In the weeks leading up to this year’s Australian national itSMF conference on the Gold Coast (Aug 20-22), the itSMFA is holding a series of twitter chats with speakers who will be presenting at the conference. Last week was with Rob England, the IT Skeptic, chatting about governance. I was on last night to talk knowledge management. I know it’s hard to get a full picture in 140 characters, but there were several gold nuggets in there and even if just one person takes one of those and builds on it, then it’s been a useful exercise. Check out the curated Storify and you might just take something away, yourself.
I’ve been asked recently about metrics in knowledge management. Specifically, what are the things I like to measure. I do have a favourite. Diving down into the read count per topic or category and then looking further into what specific issues are being accessed most often can uncover potential improvements to products or services. Layers of complexity could be removed by redesigning the product or service for more intuitive use. Maybe the instructional documentation could be made clearer. Analysing metrics like these can help us improve our offering in a way that ultimately reduces the amount of support we need to provide. No wonder that’s my favourite.
I read an interesting post recently, by James Dellow, about the relationship of our physical work environments and our work habits. He points out that the availability of wifi has enabled the concept of activity based working (ABW). This is where an organisation provides no permanent desks for employees, but rather allows people to sit in project-based groups. The work environment is far more fluid and some organisations even provide fewer desks than staff, encouraging them to work from home. On the surface, that sounds pretty great. The business saves money, and the employees have the freedoms and flexibility they’ve been wishing for.
I was one of the guest speakers at a seminar on Thursday. The NSW branch of the itSMF held their first quarterly seminar for 2012 and the theme was Knowledge is Power. It was a terrific lineup and a full house. The Q&A panel, following the two presentations, yielded some great questions, many of which, I expected to hear. There was one, however, that I completely fudged my answer to, even though I was prepared for it—it’s the one obstacle knowledge wonks face all the time. I thought I’d take this opportunity to explain why I blew it and also to answer it again, in writing.
To paraphrase the question: aren’t we knowledge-managing our way out of a job; and therefore, shouldn’t I be anxious about sharing knowledge?
A knowledge base is only as good as the information it contains. I think incorrect, out-of-date, and confusing articles are more common than most people would like to admit. Stay flush with your knowledge base currency by regularly reviewing existing articles. If you notice anything wrong with an article while you’re busy doing or looking for something else, flag it when you see it, so you can review it when you have time. If you’re following KCS methodology, articles will be in draft—ready for review—before being published. Just like any good writer has an editor, it’s good quality control to have a peer review your article for inconsistencies, anyway, before pushing the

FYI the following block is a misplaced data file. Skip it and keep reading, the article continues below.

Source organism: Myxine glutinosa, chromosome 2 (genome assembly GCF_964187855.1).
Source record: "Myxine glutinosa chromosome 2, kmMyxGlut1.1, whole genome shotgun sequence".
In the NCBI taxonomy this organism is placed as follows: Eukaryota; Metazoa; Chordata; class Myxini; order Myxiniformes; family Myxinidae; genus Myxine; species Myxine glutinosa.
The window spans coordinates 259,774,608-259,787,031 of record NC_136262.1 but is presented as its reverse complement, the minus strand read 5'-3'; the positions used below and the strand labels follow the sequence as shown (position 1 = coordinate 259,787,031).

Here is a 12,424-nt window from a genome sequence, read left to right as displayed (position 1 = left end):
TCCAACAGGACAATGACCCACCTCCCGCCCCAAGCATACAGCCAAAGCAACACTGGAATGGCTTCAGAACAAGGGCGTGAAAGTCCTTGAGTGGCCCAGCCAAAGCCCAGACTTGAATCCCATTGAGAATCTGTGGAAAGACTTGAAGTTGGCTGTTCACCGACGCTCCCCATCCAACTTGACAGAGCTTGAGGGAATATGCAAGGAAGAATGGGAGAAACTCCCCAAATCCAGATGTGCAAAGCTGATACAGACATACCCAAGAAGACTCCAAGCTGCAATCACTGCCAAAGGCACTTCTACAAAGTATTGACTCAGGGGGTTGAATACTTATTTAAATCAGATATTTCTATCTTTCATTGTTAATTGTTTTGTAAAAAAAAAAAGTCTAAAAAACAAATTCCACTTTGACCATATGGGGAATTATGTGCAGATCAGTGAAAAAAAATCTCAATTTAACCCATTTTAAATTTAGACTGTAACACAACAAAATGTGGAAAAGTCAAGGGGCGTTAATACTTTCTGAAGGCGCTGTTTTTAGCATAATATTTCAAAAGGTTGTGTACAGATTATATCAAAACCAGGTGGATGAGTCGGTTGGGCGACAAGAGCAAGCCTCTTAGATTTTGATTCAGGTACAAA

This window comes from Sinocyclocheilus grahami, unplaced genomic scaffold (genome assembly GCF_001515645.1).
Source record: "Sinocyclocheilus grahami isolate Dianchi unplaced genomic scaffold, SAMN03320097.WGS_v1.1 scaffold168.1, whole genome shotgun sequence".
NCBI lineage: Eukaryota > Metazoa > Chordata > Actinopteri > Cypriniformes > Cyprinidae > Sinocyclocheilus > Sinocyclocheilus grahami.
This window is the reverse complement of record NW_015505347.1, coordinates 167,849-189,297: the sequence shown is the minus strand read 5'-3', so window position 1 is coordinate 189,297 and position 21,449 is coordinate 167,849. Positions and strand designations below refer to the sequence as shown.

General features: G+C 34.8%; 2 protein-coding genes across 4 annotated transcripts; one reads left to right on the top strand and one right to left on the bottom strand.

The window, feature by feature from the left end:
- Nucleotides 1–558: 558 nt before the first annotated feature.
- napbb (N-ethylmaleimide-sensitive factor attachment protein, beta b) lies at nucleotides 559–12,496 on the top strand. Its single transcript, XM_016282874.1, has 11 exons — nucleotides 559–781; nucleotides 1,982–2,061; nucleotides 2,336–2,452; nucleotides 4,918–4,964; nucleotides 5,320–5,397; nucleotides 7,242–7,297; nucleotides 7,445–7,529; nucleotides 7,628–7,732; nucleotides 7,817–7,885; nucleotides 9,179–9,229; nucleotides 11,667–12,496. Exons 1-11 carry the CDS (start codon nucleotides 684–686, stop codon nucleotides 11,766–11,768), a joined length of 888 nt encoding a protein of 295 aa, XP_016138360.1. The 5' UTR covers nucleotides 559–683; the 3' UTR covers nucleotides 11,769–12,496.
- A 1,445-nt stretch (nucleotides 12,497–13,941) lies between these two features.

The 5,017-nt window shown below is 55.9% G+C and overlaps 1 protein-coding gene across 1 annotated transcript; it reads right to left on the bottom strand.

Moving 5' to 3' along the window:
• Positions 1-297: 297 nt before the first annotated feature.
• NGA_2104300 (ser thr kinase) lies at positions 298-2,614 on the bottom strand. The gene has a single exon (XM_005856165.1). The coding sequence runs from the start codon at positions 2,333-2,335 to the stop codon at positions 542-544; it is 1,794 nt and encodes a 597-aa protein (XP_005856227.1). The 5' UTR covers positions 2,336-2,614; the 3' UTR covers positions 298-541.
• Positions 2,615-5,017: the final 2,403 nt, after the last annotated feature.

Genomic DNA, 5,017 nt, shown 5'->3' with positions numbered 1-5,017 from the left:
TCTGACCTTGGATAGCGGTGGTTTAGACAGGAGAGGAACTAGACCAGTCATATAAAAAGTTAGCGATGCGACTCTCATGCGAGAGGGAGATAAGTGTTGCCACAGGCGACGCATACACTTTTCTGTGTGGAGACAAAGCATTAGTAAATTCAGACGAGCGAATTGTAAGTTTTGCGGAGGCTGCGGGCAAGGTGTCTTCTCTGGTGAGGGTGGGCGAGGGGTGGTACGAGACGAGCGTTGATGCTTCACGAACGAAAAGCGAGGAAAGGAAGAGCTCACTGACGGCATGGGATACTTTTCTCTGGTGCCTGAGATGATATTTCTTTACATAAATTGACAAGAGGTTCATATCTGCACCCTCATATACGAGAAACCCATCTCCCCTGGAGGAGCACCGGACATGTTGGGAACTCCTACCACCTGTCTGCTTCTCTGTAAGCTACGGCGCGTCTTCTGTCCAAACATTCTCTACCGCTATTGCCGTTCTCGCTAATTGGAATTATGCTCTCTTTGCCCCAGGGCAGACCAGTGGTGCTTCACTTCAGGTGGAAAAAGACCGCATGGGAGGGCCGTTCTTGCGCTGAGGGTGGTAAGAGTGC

self-destruct publish button.
I’ve been nursing an addiction to LinkedIn groups—itSMF and knowledge management groups, in particular. One term that’s been coming up a lot is knowledge café. A knowledge café is a facilitated workshop, occurring in the workplace, that assists in a sort-of goal-oriented conversation. Conversations we could have at work with the intention of sharing knowledge and building on our professional relationships. David Gurteen is a well-known facilitator of knowledge cafés around the world.
The Information Age is bearing down on us. We’re carrying the burden of constant connection. Wireless internet, 3G, mobile devices, checking in where we’re going, checking out what others are doing, and that old dinosaur email—we’re all connected all the time. Life was smoother in the Stone Age once the wheel was invented. The greatest discovery of the Information Age won’t be targeted advertising, it’ll be whatever way we embrace the organisation of the information we choose to consume so that we can get back to it again quickly, when we need it.
I went to the most recent itSMFA seminar last week. Max Shanahan spoke about governance, while looking remarkably like Santa. At this time of year, it was hard to concentrate on governance, but I must have been paying enough attention. He proposed that the lack of well-recognised and accepted definition of governance is a sign of its immaturity.
I propose knowledge management suffers the same.
I put an informal poll out into the field, recently—that is, to my Twitter and Facebook followers—asking what the biggest issues are for knowledge management in their workplace.